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405 F.

2d 165

Kathleen K. WILKIN, Appellant,


v.
SUNBEAM CORPORATION, Appellee.
No. 8504.

United States Court of Appeals Tenth Circuit.


December 31, 1968.

John H. Widdowson, Everett C. Fettis, Robert C. Allan, Wichita, Kan.,


for appellant.
Malcolm Miller, Wichita, Kan., Walther E. Wyss, George R. Clark,
Chicago, Ill., for appellee.
Before MURRAH, Chief Judge, and HILL and HICKEY, Circuit Judges.
PER CURIAM.

In 1966 Mrs. Wilkin initiated an action in the United States District Court for
the District of Kansas alleging misappropriation of confidential information by
Sunbeam. A jury resolved the issues adverse to Mrs. Wilkin and we affirmed
on appeal. Wilkin v. Sunbeam Corporation, 377 F.2d 344 (10th Cir. 1967), cert.
denied 389 U.S. 973, 88 S.Ct. 472, 19 L.Ed.2d 464 (1967).

A motion has been filed with this court requesting leave to file in the trial court
a motion for a new trial pursuant to Rule 60(b), Federal Rules Civil Procedure,
alleging newly discovered evidence which was fraudulently concealed by the
defendant.

The Advisory Committee on Rules for Civil Procedure characterized the


requirement of seeking permission to file a motion such as the instant one a
"barren requirement" and a "useless and delaying formality." In their 1955
Report the Committee proposed the following addition to Rule 60(b): "Such
motion does not require leave from an appellate court, though the judgment has
been affirmed or settled upon appeal to that Court." This proposed amendment
has been criticized as unnecessarily undermining the finality of judgments. 7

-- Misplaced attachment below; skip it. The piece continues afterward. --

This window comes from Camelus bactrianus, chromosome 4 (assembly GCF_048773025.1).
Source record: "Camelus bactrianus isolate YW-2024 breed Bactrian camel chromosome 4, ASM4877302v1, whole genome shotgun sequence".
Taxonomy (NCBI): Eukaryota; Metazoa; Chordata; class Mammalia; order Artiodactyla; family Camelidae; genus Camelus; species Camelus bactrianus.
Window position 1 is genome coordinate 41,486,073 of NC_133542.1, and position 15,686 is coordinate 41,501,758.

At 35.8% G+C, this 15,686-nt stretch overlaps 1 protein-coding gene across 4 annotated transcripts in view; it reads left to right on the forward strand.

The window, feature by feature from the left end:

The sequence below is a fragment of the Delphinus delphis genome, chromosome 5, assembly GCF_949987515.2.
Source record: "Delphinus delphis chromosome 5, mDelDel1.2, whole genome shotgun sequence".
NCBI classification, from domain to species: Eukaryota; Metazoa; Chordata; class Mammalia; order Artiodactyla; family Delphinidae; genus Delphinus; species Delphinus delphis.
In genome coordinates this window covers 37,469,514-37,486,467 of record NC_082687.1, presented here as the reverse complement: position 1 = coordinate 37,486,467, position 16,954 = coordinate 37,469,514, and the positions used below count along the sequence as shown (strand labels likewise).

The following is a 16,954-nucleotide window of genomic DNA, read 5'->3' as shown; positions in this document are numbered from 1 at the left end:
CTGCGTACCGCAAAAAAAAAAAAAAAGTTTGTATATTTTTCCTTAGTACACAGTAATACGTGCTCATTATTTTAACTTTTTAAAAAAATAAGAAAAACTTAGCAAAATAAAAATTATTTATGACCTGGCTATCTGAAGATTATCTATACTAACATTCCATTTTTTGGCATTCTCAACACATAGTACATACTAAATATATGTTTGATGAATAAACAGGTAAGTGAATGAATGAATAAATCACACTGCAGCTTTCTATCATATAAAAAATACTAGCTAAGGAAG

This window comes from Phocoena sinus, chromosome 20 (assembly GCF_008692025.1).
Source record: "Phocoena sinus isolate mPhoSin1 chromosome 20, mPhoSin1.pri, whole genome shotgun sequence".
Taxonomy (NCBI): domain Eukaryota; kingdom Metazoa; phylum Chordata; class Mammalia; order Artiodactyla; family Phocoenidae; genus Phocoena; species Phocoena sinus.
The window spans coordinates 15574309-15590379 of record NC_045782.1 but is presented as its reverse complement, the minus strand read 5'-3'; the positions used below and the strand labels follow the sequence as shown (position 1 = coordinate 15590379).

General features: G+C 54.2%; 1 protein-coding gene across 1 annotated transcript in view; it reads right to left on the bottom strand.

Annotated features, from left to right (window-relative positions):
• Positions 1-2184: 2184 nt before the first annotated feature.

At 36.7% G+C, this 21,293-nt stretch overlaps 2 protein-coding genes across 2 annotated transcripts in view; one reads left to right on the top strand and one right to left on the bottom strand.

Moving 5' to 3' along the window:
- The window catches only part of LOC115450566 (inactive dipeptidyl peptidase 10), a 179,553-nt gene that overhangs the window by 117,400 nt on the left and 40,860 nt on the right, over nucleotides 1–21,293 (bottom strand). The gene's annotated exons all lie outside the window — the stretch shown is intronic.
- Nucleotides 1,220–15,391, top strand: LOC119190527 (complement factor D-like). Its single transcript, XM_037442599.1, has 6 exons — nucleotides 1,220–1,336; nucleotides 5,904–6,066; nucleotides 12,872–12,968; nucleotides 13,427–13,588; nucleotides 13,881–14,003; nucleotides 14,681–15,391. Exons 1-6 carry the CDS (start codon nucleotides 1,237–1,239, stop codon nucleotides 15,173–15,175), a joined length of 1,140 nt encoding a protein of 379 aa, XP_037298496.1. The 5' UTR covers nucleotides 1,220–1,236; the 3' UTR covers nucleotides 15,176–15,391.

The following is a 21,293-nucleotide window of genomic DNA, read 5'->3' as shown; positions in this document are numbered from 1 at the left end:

Moore's Federal Practice, 60.30[2], page 341. Professor Moore suggests that
the appellate courts could properly "screen out attacks that are clearly without
merit" and grant leave if "a prima facie case of merit is made out."
Representative cases holding that leave must be sought from the appellate court
are Wilson Research Corporation v. Piolite Plastics Corporation, 336 F.2d 303
(1st Cir. 1964) and Tribble v. Bruin, 279 F. 2d 424 (4th Cir. 1960).
4

Rule 60(b) was said not to require a preliminary petition in the appellate court
for permission to re-open in the district court in Perlman v. 322 West SeventySecond Street, Co., 127 F.2d 716 (2nd Cir. 1942). Accord, Von Wedel v.
McGrath, 100 F.Supp. 434 (D.C.N.J. 1951), affirmed 194 F.2d 1013 (3rd Cir.
1952). See also S. C. Johnson & Son v. Johnson, 175 F.2d 176 (2nd Cir. 1949)
(dissenting opinion), cert. denied 338 U.S. 860, 70 S.Ct. 103, 94 L.Ed. 527
(1949). These cases referred to the fact that a 60(b) motion "does not affect the
finality of a judgment" as expressly provided in the rule. They also emphasize
that the place to make a record is the district court and not the appellate court.
See also Schildhaus v. Moe, 335 F.2d 529 (2nd Cir. 1964) and Nelson v.
Meehan, 155 F. 1, 12 L.R.A.,N.S., 374 (9th Cir. 1907).

In Wilson Research Corporation v. Piolite Plastics Corporation, supra; the court


held that the district court properly declined to act upon the motion without
leave of the appellate court, but the First Circuit then entered an order granting
the district court leave to consider the motion "since a trial court is in a much
better position to pass upon the issues presented by motions for new trials on
the ground of newly discovered evidence than appellate courts * * *." 336 F.2d
at 305.

We agree that the trial court is in a better position to pass upon the issues
presented in a motion pursuant to Rule 60(b). Accordingly, we hold that there is
no necessity that a preliminary petition requesting permission be filed with the
appellate court.

Although the time for filing the instant motion on the ground of newly
discovered evidence has elapsed, Wilkin's reply refers to the "[c]ourt against
which fraud has been practiced." Rule 60(b) does not limit the power of a court
to relieve a party from a judgment for fraud practiced upon the court. The
district court will, upon application, decide whether the allegation falls into the
latter category and we express no view on that issue.

For the foregoing reasons, the motion requesting permission to file in the
district court is denied as unnecessary.